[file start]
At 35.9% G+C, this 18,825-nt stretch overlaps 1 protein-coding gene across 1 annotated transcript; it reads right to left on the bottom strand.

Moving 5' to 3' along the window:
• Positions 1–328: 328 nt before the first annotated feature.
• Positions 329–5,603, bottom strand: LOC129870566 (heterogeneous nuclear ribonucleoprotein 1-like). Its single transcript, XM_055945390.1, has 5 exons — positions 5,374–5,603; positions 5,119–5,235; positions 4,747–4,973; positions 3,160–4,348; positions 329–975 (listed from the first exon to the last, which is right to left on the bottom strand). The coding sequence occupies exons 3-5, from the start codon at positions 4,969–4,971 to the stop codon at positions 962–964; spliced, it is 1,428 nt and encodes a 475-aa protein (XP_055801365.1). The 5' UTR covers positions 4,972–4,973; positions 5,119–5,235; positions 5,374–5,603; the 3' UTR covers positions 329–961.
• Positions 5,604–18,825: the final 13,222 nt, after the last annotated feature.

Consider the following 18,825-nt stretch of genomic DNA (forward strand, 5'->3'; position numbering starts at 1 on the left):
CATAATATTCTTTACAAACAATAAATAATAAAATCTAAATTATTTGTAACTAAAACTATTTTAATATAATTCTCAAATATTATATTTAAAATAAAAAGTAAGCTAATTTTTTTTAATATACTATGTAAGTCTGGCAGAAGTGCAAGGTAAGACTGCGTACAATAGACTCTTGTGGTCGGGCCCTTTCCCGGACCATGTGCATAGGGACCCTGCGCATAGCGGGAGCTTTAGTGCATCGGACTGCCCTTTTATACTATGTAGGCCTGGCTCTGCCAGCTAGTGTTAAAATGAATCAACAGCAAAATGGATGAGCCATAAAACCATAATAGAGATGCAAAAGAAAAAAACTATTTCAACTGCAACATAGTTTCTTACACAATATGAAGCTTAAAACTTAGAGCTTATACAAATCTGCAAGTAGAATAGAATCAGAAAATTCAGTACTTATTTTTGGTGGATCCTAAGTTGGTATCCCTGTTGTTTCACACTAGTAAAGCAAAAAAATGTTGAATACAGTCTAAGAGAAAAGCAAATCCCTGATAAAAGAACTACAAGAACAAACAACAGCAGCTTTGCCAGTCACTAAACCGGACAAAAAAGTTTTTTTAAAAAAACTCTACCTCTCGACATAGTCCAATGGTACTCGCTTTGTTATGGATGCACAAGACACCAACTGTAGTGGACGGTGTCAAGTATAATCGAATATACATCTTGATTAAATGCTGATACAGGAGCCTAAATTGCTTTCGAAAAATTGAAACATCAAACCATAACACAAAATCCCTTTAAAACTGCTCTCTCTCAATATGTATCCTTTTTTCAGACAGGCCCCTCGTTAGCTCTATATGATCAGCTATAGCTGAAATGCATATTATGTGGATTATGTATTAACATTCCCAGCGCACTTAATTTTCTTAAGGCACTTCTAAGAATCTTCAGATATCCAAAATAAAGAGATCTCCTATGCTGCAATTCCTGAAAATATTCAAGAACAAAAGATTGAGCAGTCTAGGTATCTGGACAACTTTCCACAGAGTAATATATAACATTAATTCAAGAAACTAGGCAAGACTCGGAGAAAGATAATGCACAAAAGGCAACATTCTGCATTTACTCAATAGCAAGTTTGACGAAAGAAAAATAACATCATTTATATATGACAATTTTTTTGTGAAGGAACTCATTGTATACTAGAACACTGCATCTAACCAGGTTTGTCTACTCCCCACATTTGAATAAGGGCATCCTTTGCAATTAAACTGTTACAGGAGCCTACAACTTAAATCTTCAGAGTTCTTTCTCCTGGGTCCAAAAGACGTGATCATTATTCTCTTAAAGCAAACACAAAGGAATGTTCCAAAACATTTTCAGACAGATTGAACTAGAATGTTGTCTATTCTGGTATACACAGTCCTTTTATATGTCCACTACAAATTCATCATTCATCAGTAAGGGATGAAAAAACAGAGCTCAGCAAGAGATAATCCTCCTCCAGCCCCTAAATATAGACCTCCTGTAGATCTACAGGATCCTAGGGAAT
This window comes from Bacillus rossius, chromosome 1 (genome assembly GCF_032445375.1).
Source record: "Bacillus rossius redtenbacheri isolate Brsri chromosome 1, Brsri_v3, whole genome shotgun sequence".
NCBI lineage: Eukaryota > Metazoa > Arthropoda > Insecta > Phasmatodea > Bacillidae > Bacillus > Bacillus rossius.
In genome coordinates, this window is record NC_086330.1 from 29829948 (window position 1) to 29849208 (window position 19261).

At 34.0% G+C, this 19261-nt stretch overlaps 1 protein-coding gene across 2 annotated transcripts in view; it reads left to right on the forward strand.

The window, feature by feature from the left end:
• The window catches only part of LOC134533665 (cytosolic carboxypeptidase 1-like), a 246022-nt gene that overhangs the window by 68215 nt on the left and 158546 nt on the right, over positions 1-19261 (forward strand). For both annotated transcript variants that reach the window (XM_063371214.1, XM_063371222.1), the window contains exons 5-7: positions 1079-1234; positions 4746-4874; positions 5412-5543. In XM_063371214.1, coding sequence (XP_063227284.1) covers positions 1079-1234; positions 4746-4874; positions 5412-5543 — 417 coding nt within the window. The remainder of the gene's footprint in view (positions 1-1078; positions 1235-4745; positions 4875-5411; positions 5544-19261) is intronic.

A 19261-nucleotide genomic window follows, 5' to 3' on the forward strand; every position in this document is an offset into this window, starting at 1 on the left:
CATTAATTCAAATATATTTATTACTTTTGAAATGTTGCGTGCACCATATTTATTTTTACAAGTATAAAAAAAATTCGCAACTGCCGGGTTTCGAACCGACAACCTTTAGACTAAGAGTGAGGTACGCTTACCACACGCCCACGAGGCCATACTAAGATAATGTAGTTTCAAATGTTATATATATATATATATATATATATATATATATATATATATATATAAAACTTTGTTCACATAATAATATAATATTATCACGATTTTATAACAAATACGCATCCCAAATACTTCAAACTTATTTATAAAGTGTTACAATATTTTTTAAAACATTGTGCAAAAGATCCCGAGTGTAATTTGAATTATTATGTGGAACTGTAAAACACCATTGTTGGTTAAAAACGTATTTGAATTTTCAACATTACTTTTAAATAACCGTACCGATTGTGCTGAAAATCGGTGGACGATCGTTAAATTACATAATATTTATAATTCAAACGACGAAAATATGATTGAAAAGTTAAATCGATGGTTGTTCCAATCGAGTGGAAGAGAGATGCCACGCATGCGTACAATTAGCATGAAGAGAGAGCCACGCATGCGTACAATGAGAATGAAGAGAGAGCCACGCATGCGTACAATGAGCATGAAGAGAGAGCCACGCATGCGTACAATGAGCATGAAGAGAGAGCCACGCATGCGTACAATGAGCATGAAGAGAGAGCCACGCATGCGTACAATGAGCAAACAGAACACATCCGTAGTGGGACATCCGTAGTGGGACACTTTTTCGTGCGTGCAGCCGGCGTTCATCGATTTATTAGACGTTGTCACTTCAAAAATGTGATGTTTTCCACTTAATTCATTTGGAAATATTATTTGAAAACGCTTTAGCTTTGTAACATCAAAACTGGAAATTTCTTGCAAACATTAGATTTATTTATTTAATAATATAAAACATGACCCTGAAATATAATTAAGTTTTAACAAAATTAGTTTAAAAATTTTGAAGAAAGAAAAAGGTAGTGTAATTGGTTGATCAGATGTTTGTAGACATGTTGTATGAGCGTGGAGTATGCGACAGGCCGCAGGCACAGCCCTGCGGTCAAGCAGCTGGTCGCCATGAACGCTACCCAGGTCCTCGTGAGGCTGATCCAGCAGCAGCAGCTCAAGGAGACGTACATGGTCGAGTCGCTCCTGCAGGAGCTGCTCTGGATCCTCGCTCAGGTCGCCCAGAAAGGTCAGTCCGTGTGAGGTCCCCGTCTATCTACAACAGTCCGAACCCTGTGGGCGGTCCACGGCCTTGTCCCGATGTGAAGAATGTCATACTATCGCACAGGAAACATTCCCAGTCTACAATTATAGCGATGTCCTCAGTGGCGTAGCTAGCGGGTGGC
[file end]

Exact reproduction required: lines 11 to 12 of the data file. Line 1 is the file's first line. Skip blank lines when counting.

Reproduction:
In genome coordinates, this window is record NC_086330.1 from 29829948 (window position 1) to 29849208 (window position 19261).

At 34.0% G+C, this 19261-nt stretch overlaps 1 protein-coding gene across 2 annotated transcripts in view; it reads left to right on the forward strand.